Miniscrews can be used to provide absolute anchorage during orthodontic treatment. If we could obtain the optimum design or shape of the miniscrew, we might be able to reduce its size and lessen the chance of root contact. In addition, miniscrews are placed at several angles, and orthodontic forces are applied in various directions for clinical requirements. In this study, we used finite element analysis to investigate changes in stress distribution at the supporting bone and miniscrew by changing the angle and the shape of the miniscrew and the direction of force.
Three types of miniscrews (cylindrical pin, helical thread, and nonhelical thread) were designed and placed in 2 types of supporting bone (cancellous and cortical). The miniscrews were inclined at 30°, 40°, 45°, 50°, 60°, 70°, 80°, and 90° to the surface of the supporting bone. A force of 2N was applied in 3 directions.
Significantly lower maximum stress was observed in the cancellous bone compared with the cortical bone. By changing the implantation angle, the ranges of the maximum stress distribution at the supporting bone were 9.46 to 14.8 MPa in the pin type, and 17.8 to 75.2 MPa in the helical thread type. On the other hand, the ranges of the maximum stress distribution at the titanium element were 26.8 to 92.8 MPa in the pin type, and 121 to 382 MPa in the helical thread type. According to the migration length of the threads in the nonhelical type, the maximum stresses were 19.9 to 113 MPa at the bone, and 151 to 313 MPa at the titanium element. By changing the angle of rotation in the helical thread type, the maximum stress distributions were 25.4 to 125 MPa at the bone, and 149 to 426 MPa at the titanium element. Furthermore, the maximum stress varied at each angle according to the direction of the applied load.
From our results, the maximum stresses observed in all analyzed types and shapes of miniscrews were under the yield stress of pure titanium and cortical bone. This indicates that the miniscrews in this study have enough strength to resist most orthodontic loads.
Anchorage control in orthodontic treatment is an important factor influencing treatment outcome. In traditional orthodontic treatment, extraoral appliances such as headgear and various intraoral appliances are used to prevent the anchorage loss. However, patient cooperation is required for headgear, and anchorage loss is often observed despite the use of these appliances. Recently, miniscrews were introduced as absolute anchorage devices in orthodontic treatment, requiring no patient compliance. Further-more, excellent treatment results have been reported by using miniscrews for orthodontic anchorage in various malocclusions.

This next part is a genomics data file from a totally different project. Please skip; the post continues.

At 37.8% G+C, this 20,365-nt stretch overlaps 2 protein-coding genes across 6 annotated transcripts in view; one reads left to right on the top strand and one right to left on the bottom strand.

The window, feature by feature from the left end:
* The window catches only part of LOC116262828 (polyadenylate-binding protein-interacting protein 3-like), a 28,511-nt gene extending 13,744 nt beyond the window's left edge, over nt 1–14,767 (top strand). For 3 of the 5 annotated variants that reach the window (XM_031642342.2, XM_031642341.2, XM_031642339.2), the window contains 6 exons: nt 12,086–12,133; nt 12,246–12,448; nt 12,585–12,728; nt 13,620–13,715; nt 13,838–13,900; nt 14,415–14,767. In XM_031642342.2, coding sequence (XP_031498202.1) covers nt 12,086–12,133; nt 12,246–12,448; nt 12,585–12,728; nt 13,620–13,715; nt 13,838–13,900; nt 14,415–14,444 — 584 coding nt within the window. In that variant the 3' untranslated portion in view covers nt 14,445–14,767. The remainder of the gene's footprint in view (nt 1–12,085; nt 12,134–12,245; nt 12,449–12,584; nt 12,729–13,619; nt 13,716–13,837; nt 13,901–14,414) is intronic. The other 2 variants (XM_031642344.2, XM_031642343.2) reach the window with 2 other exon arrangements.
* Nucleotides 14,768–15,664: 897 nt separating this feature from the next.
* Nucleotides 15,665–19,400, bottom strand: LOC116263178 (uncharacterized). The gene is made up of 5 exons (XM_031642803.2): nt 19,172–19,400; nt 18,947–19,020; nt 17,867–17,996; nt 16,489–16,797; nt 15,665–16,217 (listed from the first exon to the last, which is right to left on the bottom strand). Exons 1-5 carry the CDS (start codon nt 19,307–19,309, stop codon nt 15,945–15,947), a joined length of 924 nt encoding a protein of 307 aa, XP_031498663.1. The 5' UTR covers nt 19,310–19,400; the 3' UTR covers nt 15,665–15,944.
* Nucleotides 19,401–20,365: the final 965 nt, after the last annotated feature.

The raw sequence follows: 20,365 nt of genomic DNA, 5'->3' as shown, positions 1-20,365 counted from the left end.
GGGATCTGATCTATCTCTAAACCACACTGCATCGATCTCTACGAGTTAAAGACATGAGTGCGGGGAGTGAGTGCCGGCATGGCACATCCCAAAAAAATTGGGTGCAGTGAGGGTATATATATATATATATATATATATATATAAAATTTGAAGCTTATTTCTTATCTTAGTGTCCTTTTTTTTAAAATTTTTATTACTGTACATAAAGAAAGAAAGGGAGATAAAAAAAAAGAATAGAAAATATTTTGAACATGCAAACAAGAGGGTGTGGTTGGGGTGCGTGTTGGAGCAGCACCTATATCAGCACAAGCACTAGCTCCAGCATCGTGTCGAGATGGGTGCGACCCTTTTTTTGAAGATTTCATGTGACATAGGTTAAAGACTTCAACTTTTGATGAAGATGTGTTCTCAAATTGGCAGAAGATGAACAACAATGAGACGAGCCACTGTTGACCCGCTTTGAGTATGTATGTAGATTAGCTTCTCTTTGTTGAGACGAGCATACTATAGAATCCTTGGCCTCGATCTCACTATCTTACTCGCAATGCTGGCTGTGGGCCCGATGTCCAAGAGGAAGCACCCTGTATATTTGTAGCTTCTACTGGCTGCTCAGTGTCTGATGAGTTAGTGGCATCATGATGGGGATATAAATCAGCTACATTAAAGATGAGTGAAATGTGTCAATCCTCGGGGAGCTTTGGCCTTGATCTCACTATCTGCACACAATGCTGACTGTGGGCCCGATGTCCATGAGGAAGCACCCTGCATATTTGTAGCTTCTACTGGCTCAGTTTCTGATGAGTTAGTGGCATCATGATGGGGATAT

A major problem with miniscrews is their high failure rate. Several factors relating to the causes of failure have been reported: gingival inflammation, diameter of the miniscrew, implanted site, and root proximity of the miniscrew. Among them, we recently reported that root proximity is recognized as a crucial factor for failure. To avoid root contact, the miniscrew should be as small as possible. However, if the miniscrew is too small, it cannot resist the orthodontic force, resulting in miniscrew failure. Therefore, the relationship between the orthodontic load and the stress distribution of the miniscrew should be investigated to establish the optimal design for the minimum size of a miniscrew that can resist the orthodontic load.
Finite element analysis is useful for simulating stress distribution in the biologic and medical fields. A previous study evaluated the stress distribution of the surrounding bone. However, no study has investigated the stress distribution at the miniscrew itself. Unlike dental implants, mechanical interdigitation at the cortical bone rather than ossointegration (at the cortical or can-cellous bone) is required for the stability of miniscrews. Therefore, in this study, we analyzed the stress distribution mainly at the cortical bone surrounding the miniscrew, and at the miniscrew with various angles, shapes, and directions of force using finite element analysis.
Material and methods
Three types of miniscrews were designed ( Fig 1 ). The first type, called a pin, is cylindrical (1.3 × 9.1 mm diameter) ( Fig 1 , A ). The second type is called a helical thread miniscrew (1.3 × 9.1 mm diameter, 0.25 mm thread height, and 0.8 mm thread pitch) ( Fig 1 , B ). The third type, called a nonhelical thread miniscrew, has noncontiguous ring-shaped threads with the same size and shape of thread as the second type ( Fig 1 , C ). These miniscrews were assumed to be made of pure titanium. The material properties of the elements in the finite element model are shown in Table I .